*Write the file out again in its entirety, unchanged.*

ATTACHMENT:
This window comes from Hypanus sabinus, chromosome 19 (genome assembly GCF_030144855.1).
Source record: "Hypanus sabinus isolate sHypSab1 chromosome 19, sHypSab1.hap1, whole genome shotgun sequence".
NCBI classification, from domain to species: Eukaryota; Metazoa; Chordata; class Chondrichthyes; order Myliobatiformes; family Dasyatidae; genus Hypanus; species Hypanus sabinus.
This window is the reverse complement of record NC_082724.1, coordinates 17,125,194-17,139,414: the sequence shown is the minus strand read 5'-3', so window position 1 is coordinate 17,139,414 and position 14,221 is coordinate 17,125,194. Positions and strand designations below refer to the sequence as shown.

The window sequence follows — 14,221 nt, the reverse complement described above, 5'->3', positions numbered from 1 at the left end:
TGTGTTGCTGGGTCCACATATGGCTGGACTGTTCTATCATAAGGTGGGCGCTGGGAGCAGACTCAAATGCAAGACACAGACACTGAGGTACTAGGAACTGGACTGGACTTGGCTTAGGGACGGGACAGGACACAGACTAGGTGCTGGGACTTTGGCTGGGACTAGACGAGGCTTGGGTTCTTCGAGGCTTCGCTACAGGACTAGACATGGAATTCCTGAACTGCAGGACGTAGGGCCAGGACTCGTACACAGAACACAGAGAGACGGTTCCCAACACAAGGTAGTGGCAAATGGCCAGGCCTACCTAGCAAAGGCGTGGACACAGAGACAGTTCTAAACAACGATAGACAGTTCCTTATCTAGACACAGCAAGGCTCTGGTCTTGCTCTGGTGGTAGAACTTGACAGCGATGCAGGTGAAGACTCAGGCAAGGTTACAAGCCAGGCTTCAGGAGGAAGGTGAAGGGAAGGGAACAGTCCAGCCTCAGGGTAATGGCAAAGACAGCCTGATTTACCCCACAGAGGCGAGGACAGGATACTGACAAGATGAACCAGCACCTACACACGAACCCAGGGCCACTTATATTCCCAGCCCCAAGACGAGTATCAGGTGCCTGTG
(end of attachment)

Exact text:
This window comes from Hypanus sabinus, chromosome 19 (genome assembly GCF_030144855.1).
Source record: "Hypanus sabinus isolate sHypSab1 chromosome 19, sHypSab1.hap1, whole genome shotgun sequence".
NCBI classification, from domain to species: Eukaryota; Metazoa; Chordata; class Chondrichthyes; order Myliobatiformes; family Dasyatidae; genus Hypanus; species Hypanus sabinus.
This window is the reverse complement of record NC_082724.1, coordinates 17,125,194-17,139,414: the sequence shown is the minus strand read 5'-3', so window position 1 is coordinate 17,139,414 and position 14,221 is coordinate 17,125,194. Positions and strand designations below refer to the sequence as shown.

The window sequence follows — 14,221 nt, the reverse complement described above, 5'->3', positions numbered from 1 at the left end:
TGTGTTGCTGGGTCCACATATGGCTGGACTGTTCTATCATAAGGTGGGCGCTGGGAGCAGACTCAAATGCAAGACACAGACACTGAGGTACTAGGAACTGGACTGGACTTGGCTTAGGGACGGGACAGGACACAGACTAGGTGCTGGGACTTTGGCTGGGACTAGACGAGGCTTGGGTTCTTCGAGGCTTCGCTACAGGACTAGACATGGAATTCCTGAACTGCAGGACGTAGGGCCAGGACTCGTACACAGAACACAGAGAGACGGTTCCCAACACAAGGTAGTGGCAAATGGCCAGGCCTACCTAGCAAAGGCGTGGACACAGAGACAGTTCTAAACAACGATAGACAGTTCCTTATCTAGACACAGCAAGGCTCTGGTCTTGCTCTGGTGGTAGAACTTGACAGCGATGCAGGTGAAGACTCAGGCAAGGTTACAAGCCAGGCTTCAGGAGGAAGGTGAAGGGAAGGGAACAGTCCAGCCTCAGGGTAATGGCAAAGACAGCCTGATTTACCCCACAGAGGCGAGGACAGGATACTGACAAGATGAACCAGCACCTACACACGAACCCAGGGCCACTTATATTCCCAGCCCCAAGACGAGTATCAGGTGCCTGTG